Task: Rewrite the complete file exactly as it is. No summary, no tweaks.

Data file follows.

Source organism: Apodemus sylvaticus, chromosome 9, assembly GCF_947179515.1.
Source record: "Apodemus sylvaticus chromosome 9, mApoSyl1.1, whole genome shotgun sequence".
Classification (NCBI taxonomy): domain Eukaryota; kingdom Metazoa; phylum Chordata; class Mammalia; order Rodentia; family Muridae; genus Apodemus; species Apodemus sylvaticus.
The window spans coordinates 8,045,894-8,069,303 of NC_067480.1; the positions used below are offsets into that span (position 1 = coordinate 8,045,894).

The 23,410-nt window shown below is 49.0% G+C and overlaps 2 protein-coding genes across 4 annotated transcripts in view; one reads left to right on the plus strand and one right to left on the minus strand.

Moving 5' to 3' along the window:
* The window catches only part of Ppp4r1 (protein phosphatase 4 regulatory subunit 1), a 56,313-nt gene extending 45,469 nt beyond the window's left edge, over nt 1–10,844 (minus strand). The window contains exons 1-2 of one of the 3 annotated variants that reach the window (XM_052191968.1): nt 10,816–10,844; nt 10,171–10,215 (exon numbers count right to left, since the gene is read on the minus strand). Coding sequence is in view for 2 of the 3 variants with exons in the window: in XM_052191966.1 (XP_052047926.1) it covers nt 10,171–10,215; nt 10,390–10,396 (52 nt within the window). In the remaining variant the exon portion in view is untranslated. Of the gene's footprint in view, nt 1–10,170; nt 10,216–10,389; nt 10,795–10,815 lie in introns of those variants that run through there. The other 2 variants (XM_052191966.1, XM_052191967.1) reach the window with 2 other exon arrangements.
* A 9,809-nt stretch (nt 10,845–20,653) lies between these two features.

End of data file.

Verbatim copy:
Source organism: Apodemus sylvaticus, chromosome 9, assembly GCF_947179515.1.
Source record: "Apodemus sylvaticus chromosome 9, mApoSyl1.1, whole genome shotgun sequence".
Classification (NCBI taxonomy): domain Eukaryota; kingdom Metazoa; phylum Chordata; class Mammalia; order Rodentia; family Muridae; genus Apodemus; species Apodemus sylvaticus.
The window spans coordinates 8,045,894-8,069,303 of NC_067480.1; the positions used below are offsets into that span (position 1 = coordinate 8,045,894).

The 23,410-nt window shown below is 49.0% G+C and overlaps 2 protein-coding genes across 4 annotated transcripts in view; one reads left to right on the plus strand and one right to left on the minus strand.

Moving 5' to 3' along the window:
* The window catches only part of Ppp4r1 (protein phosphatase 4 regulatory subunit 1), a 56,313-nt gene extending 45,469 nt beyond the window's left edge, over nt 1–10,844 (minus strand). The window contains exons 1-2 of one of the 3 annotated variants that reach the window (XM_052191968.1): nt 10,816–10,844; nt 10,171–10,215 (exon numbers count right to left, since the gene is read on the minus strand). Coding sequence is in view for 2 of the 3 variants with exons in the window: in XM_052191966.1 (XP_052047926.1) it covers nt 10,171–10,215; nt 10,390–10,396 (52 nt within the window). In the remaining variant the exon portion in view is untranslated. Of the gene's footprint in view, nt 1–10,170; nt 10,216–10,389; nt 10,795–10,815 lie in introns of those variants that run through there. The other 2 variants (XM_052191966.1, XM_052191967.1) reach the window with 2 other exon arrangements.
* A 9,809-nt stretch (nt 10,845–20,653) lies between these two features.